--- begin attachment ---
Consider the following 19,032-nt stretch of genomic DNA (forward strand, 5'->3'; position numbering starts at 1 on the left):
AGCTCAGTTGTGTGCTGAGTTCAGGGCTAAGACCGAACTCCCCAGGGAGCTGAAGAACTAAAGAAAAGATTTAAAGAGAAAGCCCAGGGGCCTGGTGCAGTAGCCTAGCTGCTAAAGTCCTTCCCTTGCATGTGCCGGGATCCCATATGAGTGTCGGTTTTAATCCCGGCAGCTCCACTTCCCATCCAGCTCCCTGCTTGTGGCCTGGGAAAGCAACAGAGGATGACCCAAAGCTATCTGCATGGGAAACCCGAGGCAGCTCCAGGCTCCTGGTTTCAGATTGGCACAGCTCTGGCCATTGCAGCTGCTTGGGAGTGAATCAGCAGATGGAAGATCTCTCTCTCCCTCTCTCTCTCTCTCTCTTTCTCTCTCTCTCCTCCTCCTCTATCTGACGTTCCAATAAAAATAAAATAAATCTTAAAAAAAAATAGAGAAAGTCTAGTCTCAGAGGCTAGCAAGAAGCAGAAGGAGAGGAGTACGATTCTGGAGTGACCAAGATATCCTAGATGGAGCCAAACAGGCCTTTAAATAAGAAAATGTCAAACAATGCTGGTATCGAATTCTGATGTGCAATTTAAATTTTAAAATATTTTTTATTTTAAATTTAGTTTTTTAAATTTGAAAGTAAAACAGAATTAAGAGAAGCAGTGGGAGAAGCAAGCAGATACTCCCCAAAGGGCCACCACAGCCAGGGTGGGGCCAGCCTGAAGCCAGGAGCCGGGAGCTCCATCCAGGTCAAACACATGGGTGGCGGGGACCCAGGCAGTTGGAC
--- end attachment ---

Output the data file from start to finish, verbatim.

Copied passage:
Consider the following 19,032-nt stretch of genomic DNA (forward strand, 5'->3'; position numbering starts at 1 on the left):
AGCTCAGTTGTGTGCTGAGTTCAGGGCTAAGACCGAACTCCCCAGGGAGCTGAAGAACTAAAGAAAAGATTTAAAGAGAAAGCCCAGGGGCCTGGTGCAGTAGCCTAGCTGCTAAAGTCCTTCCCTTGCATGTGCCGGGATCCCATATGAGTGTCGGTTTTAATCCCGGCAGCTCCACTTCCCATCCAGCTCCCTGCTTGTGGCCTGGGAAAGCAACAGAGGATGACCCAAAGCTATCTGCATGGGAAACCCGAGGCAGCTCCAGGCTCCTGGTTTCAGATTGGCACAGCTCTGGCCATTGCAGCTGCTTGGGAGTGAATCAGCAGATGGAAGATCTCTCTCTCCCTCTCTCTCTCTCTCTCTTTCTCTCTCTCTCCTCCTCCTCTATCTGACGTTCCAATAAAAATAAAATAAATCTTAAAAAAAAATAGAGAAAGTCTAGTCTCAGAGGCTAGCAAGAAGCAGAAGGAGAGGAGTACGATTCTGGAGTGACCAAGATATCCTAGATGGAGCCAAACAGGCCTTTAAATAAGAAAATGTCAAACAATGCTGGTATCGAATTCTGATGTGCAATTTAAATTTTAAAATATTTTTTATTTTAAATTTAGTTTTTTAAATTTGAAAGTAAAACAGAATTAAGAGAAGCAGTGGGAGAAGCAAGCAGATACTCCCCAAAGGGCCACCACAGCCAGGGTGGGGCCAGCCTGAAGCCAGGAGCCGGGAGCTCCATCCAGGTCAAACACATGGGTGGCGGGGACCCAGGCAGTTGGAC